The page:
Tuesday, July 8, 2008

Long awaited update

The markets remained fairly stable through most of 2007 and so this blog simply watched the unfolding events.

You will however wisely note that "the times, they are changing", and I feel obliged to provide my very few readers with some tidbits of commentary.

I may recall that I wrote my very first prophecy, on November 11, 2006, when the S&P was trading at 1,380:

"Without regard to political views or macro-economic factors (e.g., fiscal deficit), I suggest that the S&P will see a reversal back to 1,200 during 2007. This correction will be triggered by the opposite factors that brought the 2003 rally - higher rates and JGTTRA sunset. Moreover, I suggest that the concomitant stock and housing market corrections will be catalyst to a mild recession, one which will last through the 2008 election"

Well, little did we know... the S&P is now hovering at 1,250, from the correction that started in October, 2007, even if JGTTRA is now set to expire in 2010 (JGTTRA by the way is also commonly known as the "Bush tax cuts").

The question that many of my friends have asked is what am I doing next?

I suggest these new prophecies, absent an unforeseen macro event:

- The U.S. credit crunch may not have necessarily hit bottom, but a floor seems to have been established by the FED actions in rescuing Bear Sterns and in providing emergency loans. Do I then buy Financials? I tend to avoid specific names, but am considering Vanguard's Financial Sector ETF, VFH, which is trading at 36.40, down from a 52-week high of 65.37, and paying a dividend yield of 3.11%.

- Municipal bonds are offering compelling historical valuations with a 10-year tax-exempt bond yielding about the same as a taxable Treasury. Some would counter with the risk from the monoline bond-insurers, but I have long ago given-up trying to perfectly time the markets, and so am fairly happy with the current 20-year rate of about 5%, even if I tend to only buy individual, high-quality (underlying as opposed to insured rate) bonds to full maturity. I could also argue that if the current favorable taxation of dividends at 15% were to expire with JGTTRA, then muni-bonds may see very significant appreciation.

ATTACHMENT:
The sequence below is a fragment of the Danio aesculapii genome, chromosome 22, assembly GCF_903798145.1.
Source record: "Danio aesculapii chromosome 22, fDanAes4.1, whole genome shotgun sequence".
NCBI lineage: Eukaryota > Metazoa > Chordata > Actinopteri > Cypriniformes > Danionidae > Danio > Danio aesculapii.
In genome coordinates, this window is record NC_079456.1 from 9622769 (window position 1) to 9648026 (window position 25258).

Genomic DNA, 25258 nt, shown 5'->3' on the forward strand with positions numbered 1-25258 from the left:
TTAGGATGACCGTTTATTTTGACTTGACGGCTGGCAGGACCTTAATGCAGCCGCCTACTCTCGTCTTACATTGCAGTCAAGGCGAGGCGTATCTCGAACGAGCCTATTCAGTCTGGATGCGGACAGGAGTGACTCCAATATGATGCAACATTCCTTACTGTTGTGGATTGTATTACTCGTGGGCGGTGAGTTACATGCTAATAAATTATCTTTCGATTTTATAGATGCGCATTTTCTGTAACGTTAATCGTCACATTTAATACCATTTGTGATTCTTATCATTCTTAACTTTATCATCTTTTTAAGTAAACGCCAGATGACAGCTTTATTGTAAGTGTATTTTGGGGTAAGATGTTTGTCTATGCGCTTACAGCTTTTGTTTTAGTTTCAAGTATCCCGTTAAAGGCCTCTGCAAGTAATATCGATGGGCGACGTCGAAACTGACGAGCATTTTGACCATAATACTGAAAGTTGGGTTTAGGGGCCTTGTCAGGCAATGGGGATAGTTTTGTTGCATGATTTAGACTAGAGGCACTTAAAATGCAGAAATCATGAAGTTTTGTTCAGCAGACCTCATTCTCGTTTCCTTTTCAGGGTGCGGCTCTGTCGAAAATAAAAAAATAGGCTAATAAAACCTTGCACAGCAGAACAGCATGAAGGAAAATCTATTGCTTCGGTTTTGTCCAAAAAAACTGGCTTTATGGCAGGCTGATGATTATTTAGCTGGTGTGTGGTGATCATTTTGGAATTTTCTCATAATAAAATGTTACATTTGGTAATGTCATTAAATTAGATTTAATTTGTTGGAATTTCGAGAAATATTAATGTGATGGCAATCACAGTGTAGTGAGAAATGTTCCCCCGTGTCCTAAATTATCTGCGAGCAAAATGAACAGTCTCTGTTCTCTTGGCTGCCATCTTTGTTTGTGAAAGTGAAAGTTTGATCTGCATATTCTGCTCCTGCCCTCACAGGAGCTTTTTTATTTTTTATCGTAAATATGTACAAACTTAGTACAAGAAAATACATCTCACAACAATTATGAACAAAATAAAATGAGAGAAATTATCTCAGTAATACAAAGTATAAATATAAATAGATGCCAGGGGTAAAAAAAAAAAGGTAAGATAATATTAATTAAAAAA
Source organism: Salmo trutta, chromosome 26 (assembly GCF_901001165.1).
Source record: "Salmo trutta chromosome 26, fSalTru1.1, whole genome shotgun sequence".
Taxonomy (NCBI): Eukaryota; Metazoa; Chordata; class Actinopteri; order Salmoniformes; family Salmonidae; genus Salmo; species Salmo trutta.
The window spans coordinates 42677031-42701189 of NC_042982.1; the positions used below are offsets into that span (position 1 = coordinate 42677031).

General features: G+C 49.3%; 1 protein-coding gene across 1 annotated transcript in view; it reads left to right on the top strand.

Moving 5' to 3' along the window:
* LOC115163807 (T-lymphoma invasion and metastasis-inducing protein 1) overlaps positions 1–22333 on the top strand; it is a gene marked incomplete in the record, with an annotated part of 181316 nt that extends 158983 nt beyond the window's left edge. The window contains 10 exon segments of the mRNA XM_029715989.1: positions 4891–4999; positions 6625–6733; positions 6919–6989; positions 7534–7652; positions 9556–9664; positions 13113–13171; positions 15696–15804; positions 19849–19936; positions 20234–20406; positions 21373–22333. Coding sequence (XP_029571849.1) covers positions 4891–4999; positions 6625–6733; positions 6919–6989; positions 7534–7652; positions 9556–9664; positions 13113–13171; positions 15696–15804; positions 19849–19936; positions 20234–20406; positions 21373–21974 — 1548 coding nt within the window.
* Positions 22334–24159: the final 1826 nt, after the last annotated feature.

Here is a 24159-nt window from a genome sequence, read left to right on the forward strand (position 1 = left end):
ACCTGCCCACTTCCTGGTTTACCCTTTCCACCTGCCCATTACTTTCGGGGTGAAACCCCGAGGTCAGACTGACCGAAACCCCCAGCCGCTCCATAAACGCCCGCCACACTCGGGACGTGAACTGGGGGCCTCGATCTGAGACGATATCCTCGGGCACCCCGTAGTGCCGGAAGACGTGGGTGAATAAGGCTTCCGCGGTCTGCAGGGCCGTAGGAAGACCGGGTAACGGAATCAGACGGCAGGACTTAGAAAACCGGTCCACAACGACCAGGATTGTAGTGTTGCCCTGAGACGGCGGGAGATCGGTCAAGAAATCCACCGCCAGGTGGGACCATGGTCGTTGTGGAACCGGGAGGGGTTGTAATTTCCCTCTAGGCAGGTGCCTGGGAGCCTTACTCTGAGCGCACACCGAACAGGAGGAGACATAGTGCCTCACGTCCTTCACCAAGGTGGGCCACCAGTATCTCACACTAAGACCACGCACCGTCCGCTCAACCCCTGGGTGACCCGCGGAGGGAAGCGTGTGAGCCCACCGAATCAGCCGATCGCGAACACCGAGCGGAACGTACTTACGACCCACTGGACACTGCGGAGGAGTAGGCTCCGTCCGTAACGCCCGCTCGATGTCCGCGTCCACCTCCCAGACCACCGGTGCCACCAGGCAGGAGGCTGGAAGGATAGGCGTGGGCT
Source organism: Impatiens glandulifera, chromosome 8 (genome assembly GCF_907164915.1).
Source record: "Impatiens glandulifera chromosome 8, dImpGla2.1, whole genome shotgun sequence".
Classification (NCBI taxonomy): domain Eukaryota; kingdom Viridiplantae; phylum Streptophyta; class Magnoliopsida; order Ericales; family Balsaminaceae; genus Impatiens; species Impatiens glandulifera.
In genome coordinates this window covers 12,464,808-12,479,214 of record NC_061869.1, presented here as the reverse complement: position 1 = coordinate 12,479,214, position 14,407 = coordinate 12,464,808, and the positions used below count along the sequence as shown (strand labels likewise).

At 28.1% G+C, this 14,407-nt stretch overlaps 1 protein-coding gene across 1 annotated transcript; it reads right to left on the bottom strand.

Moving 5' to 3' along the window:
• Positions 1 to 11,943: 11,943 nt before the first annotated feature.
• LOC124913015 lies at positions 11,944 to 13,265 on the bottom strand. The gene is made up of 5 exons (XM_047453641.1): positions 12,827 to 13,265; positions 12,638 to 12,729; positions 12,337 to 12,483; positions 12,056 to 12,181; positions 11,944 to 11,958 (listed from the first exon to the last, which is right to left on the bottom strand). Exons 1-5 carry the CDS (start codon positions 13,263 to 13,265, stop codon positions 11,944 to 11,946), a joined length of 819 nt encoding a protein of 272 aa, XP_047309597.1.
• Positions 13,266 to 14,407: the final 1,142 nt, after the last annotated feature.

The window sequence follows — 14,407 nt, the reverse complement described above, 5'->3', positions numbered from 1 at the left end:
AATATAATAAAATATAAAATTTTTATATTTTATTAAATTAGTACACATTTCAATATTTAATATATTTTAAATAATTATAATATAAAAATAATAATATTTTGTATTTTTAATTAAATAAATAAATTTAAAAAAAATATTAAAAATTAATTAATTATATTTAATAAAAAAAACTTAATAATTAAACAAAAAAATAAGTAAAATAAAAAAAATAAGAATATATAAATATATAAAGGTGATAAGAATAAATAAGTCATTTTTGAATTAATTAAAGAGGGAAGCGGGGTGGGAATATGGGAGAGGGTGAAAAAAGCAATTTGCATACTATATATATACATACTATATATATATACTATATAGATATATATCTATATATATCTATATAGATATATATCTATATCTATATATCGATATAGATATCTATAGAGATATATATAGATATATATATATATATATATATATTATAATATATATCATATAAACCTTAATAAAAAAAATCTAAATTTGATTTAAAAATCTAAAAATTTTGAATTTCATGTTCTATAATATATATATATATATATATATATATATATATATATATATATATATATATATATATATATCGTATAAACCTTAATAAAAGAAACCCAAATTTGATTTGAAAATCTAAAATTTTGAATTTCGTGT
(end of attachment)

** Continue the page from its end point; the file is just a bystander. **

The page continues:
- Hybrids: see "my preferred investment" post. Hybrids have lost about 20% in value and some are now paying over 8% in a dividend yield that is (still) taxed at 15%. This 20% loss is far better than the decline in the Financials ETF, and perhaps better than the overall S&P, when factoring the dividend yield. I also find an 8% dividend very attractive, even if I very carefully check special conditions that may trigger payment stops as I continue to actively manage my positions.

- S&P: so, let's get to the bottom of it, the place where significant percentages of portfolios are typically invested. Further declines, back to my predicted 1,200, or perhaps even lower, are acutely possible. My S&P investments are however for the long-term (at least 15 years), and thus I find that the current valuation levels may prove to be a decent entry point. I do find solace in knowing that we have seen declines that have lasted over 10 years in the past but never a decline lasting over 20+ years. Furthermore, even if past performances are no guarantee of future returns, I also look at our nine recessions since 1953, and the declines in equity markets from peak to bottom was an average 25.6% with a best case of 13.9% and a worst case of48.2%. Moreover, the number of trading days for stocks to hit bottom was an average 108 days, with a best case of 30 and a worst case of 261. In comparison, the current decline started last October when the S&P traded at 1,576.